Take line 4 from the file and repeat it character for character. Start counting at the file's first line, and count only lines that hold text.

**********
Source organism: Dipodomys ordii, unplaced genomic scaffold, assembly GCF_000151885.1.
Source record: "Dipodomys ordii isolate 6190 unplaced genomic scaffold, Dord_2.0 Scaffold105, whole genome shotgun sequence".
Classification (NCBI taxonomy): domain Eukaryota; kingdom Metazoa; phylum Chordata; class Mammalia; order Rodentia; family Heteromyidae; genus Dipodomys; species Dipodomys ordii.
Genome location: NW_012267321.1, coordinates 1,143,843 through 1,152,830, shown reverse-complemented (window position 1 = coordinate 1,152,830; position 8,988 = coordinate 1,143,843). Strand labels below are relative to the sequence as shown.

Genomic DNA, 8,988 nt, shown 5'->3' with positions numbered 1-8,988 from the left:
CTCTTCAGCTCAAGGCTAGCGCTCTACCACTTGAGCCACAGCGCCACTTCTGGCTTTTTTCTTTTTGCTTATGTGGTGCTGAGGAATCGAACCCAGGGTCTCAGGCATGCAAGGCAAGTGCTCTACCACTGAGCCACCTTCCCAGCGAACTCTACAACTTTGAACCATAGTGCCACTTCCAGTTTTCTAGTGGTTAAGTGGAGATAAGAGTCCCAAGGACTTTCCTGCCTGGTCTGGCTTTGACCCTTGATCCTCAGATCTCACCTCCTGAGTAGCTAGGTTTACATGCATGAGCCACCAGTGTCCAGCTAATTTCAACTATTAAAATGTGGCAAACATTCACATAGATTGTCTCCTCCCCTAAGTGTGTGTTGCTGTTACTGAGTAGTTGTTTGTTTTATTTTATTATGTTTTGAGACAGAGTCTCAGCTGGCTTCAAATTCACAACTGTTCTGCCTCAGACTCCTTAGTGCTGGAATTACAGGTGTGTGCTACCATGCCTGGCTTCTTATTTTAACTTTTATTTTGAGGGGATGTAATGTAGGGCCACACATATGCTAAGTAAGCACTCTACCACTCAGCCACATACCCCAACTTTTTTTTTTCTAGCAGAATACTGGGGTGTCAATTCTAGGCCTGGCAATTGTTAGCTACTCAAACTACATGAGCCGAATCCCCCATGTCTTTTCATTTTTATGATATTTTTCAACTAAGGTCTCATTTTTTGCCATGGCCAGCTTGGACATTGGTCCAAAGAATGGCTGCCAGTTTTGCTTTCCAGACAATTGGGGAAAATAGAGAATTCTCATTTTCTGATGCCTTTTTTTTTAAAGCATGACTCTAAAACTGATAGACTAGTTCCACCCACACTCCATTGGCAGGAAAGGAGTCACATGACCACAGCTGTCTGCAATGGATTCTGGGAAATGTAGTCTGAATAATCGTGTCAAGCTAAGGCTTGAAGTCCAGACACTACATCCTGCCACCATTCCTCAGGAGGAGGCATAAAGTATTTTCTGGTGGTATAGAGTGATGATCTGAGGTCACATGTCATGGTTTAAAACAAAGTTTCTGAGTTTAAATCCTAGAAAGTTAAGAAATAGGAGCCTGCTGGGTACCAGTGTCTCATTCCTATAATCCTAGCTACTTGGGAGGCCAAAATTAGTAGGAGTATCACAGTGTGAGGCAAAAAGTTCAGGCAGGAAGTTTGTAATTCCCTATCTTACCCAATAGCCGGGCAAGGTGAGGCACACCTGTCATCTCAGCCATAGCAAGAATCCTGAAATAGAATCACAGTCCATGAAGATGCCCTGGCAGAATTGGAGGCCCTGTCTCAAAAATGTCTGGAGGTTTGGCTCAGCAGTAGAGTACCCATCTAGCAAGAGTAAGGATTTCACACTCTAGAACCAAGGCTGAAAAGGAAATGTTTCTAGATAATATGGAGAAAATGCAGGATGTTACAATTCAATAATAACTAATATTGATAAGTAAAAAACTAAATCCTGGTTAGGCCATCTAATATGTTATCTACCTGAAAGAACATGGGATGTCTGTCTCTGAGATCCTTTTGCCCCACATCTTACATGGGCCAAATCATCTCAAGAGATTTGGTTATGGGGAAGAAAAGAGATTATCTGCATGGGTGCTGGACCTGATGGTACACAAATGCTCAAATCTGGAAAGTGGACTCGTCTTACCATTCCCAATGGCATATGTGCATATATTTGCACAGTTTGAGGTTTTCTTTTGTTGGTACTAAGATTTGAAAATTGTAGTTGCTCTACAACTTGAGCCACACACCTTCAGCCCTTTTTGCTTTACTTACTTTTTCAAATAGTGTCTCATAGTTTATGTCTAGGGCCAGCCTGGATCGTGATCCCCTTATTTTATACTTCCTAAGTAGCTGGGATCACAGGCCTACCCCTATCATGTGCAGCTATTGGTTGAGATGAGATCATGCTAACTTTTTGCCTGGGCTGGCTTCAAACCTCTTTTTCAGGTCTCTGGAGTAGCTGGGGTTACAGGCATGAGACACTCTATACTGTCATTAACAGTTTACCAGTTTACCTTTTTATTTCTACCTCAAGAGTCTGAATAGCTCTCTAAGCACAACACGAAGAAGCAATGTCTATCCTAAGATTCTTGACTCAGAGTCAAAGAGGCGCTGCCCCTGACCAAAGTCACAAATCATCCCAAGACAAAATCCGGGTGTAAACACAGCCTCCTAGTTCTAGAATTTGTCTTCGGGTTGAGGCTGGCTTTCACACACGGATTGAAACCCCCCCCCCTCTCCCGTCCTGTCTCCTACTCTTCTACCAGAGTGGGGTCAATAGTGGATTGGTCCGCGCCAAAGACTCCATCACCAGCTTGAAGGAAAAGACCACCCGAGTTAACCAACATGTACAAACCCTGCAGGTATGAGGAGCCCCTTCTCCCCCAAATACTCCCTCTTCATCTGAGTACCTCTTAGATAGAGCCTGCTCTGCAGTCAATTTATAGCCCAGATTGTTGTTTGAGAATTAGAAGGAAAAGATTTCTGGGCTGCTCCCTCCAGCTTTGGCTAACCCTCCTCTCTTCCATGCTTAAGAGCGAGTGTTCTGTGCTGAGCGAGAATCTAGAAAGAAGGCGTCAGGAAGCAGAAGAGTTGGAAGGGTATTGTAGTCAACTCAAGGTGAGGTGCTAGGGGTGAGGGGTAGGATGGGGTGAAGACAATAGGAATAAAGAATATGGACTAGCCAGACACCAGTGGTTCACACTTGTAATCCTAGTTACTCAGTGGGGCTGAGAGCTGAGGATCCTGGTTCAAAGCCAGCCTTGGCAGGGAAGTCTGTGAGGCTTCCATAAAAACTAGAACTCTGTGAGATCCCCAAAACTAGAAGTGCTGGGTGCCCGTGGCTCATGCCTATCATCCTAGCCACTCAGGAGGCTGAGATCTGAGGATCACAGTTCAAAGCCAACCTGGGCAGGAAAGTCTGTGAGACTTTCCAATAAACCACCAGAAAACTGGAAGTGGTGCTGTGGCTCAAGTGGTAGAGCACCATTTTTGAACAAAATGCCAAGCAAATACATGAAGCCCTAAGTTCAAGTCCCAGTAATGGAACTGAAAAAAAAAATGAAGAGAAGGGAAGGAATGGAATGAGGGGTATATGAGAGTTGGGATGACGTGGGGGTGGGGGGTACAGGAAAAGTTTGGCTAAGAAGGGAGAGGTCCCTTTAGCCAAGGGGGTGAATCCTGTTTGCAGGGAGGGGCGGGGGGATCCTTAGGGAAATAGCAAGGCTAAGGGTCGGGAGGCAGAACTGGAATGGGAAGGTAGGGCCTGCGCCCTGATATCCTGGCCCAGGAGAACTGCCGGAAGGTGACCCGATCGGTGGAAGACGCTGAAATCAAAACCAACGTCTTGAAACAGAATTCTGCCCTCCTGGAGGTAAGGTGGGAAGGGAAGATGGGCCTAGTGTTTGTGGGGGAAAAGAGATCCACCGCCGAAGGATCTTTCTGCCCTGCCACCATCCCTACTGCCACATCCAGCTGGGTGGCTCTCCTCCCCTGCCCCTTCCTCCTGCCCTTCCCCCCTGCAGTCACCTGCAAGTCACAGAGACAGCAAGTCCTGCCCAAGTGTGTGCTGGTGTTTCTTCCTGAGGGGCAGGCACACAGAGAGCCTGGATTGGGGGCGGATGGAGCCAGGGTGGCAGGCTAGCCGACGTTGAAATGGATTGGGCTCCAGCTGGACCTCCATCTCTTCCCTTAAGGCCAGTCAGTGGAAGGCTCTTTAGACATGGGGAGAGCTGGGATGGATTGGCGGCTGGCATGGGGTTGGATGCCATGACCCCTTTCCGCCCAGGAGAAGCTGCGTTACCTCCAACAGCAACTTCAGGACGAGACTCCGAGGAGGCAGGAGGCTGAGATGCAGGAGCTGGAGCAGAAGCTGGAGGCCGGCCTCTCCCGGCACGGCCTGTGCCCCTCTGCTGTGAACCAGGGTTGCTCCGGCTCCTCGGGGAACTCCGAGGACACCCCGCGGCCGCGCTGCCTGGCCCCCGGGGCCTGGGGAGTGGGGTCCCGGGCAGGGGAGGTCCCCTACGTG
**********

Genome location: NW_012267321.1, coordinates 1,143,843 through 1,152,830, shown reverse-complemented (window position 1 = coordinate 1,152,830; position 8,988 = coordinate 1,143,843). Strand labels below are relative to the sequence as shown.